Andrew Stoddart, managing director at Vida Architecture, on how working environment can improve productivity
1. Your workplace should reflect how employees are an integral part of the company - letting staff know they are valued and giving a lasting first impression for clients.
2. Rather than organising staff around job function or by department it can be more productive for employees to be grouped with colleagues that share the same clients or goals.
3. Ask employees how the current design can be improved.
Providing an open space with the option of private meeting space can work well.
4. Depending on the nature of your business you may also consider including interactive elements such as whiteboards, tablets, chalkboards, wall planners and staff incentive charts.
5. Choose the right colours to stimulate creativity without being distracting.
A dark office is unlikely to inspire even the most creative minds - natural wood, stone, white shades and purple are popular choices.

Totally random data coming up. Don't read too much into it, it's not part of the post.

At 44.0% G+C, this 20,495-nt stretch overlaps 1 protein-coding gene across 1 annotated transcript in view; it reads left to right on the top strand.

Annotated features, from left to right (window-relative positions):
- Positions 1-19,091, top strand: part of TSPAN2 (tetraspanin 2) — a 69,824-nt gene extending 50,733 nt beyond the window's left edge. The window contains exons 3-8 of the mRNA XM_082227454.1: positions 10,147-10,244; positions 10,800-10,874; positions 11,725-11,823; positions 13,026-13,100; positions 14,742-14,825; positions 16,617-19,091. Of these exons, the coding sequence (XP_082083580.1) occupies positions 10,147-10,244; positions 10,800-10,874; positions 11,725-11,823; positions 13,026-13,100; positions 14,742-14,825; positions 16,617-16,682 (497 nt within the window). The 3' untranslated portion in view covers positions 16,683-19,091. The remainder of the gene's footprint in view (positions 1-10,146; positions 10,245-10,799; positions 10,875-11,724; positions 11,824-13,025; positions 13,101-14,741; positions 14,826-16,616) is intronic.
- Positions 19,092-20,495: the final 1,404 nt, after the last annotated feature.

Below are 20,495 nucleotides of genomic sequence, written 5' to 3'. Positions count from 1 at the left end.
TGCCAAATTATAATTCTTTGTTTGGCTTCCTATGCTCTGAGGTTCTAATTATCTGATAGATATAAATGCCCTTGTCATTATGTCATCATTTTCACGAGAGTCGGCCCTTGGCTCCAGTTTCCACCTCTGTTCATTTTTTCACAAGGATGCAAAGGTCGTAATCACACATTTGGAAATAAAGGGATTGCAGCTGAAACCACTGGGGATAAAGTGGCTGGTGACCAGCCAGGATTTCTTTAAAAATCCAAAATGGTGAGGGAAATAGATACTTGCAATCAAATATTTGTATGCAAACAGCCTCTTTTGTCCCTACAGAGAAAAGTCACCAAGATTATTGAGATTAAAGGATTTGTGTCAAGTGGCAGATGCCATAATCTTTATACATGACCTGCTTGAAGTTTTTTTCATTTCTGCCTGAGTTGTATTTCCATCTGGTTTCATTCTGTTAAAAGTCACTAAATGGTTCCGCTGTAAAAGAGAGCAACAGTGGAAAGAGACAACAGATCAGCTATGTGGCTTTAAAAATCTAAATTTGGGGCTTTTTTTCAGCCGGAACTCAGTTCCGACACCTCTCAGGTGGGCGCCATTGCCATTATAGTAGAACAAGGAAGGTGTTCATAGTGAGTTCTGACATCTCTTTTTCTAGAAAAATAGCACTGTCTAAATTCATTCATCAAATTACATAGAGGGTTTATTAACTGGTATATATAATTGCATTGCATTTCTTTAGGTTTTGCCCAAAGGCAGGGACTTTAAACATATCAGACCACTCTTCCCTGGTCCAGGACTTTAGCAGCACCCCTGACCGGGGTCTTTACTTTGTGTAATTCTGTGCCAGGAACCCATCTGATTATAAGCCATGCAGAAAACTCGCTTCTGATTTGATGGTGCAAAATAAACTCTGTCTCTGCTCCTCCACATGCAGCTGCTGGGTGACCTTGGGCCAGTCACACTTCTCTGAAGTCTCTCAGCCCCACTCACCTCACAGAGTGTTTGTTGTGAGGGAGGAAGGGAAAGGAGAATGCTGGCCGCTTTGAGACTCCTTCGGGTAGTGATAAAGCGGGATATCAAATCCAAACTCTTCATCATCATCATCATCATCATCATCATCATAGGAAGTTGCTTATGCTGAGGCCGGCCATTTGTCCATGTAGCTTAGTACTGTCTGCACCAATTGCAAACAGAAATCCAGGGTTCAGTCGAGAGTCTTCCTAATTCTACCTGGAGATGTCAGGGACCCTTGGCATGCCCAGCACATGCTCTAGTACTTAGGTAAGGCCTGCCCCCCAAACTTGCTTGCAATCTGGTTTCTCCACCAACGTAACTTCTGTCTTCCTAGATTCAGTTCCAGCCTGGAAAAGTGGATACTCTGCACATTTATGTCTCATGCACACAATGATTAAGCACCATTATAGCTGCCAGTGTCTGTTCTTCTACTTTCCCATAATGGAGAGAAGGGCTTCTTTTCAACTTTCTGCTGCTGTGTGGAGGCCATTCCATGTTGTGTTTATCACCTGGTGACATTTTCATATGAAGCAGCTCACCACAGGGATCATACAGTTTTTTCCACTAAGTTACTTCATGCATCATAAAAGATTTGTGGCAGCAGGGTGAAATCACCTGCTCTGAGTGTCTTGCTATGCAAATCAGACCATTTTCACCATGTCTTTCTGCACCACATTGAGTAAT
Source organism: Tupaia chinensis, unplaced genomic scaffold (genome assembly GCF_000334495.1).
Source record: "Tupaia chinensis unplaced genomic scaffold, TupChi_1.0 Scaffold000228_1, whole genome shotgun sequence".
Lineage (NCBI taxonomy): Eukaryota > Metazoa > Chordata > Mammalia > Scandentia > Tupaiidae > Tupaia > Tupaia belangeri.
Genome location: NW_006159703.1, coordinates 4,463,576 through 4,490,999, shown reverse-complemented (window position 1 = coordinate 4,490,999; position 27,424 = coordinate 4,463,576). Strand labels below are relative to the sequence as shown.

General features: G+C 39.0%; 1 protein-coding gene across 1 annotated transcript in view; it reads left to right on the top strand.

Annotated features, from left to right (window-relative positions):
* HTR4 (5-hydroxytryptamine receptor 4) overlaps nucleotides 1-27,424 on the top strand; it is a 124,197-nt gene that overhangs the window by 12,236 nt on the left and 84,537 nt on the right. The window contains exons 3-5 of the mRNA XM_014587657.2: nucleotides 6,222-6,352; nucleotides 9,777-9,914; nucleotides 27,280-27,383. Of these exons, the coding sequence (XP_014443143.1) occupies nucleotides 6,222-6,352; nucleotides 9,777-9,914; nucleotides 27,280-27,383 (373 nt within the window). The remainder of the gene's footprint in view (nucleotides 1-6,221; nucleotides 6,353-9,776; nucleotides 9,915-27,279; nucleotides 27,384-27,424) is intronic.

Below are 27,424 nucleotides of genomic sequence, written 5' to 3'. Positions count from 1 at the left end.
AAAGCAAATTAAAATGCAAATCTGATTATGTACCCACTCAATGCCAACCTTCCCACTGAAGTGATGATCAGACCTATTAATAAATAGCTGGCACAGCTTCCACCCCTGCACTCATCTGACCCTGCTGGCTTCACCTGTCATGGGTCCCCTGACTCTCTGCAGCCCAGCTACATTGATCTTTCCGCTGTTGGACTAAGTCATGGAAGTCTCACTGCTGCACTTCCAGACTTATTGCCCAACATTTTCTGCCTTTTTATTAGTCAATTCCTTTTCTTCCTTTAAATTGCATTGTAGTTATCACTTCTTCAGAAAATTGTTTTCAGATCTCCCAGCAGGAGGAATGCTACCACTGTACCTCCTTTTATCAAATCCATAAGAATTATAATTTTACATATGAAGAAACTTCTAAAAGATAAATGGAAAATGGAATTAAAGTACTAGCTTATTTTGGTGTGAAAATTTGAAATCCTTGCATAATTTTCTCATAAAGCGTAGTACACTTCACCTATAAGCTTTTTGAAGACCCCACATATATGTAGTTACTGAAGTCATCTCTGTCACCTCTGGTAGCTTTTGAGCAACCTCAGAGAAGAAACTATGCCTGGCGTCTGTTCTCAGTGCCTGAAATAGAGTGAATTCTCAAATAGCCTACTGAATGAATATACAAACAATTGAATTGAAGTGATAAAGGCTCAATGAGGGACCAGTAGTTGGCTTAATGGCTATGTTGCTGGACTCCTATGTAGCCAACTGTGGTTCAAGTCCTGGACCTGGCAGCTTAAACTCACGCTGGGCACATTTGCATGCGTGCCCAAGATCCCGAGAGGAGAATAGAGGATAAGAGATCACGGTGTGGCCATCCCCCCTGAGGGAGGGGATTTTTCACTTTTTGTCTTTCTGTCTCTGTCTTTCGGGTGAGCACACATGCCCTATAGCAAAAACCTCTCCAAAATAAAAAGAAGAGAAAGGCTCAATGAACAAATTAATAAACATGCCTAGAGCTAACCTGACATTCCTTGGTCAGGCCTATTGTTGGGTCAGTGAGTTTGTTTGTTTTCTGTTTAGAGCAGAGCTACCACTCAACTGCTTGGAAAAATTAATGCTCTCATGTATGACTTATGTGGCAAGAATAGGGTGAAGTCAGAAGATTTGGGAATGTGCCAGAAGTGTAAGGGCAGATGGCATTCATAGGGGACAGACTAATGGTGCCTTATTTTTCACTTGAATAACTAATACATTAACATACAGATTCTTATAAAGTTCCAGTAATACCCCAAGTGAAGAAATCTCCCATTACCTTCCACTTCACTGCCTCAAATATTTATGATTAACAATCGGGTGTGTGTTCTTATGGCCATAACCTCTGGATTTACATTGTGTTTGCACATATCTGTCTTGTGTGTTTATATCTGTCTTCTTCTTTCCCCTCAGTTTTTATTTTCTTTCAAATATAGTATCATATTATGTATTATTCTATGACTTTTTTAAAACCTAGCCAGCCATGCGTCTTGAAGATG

Greens, blues and purples are often associated with being relaxed and inviting, while warmer colours, yellows, oranges and reds are linked with warmth and vision.
6. Natural light contributes to productivity and promotes good health, while studies reveal that no access to natural light increases the risk of seasonal affective disorder (SAD).
If natural light is limited, add mirrors which help bounce light across a room and create the illusion of a larger office.
7. Creating green spaces within and outside office environments will also enhance effectiveness and wellbeing.
Plants in the workplace have psychological, aesthetic and air quality benefits. If possible allocate an outdoor area for staff , or ensure they have access to fresh air during working hours.
8. Research shows that making small changes such as good lighting, or background noise reduction, can limit absence by 15 per cent and increase motivation by 20 per cent.
9. Allow staff to feel comfortable in their own space by making it their own and keeping it tidy.
Providing practical items such as desk organisers and storage space helps to reduce clutter.
10. The Health and Safety Executive recommends office temperatures should be at least 16C, with a temperature between 21-22C widely accepted as being comfortable.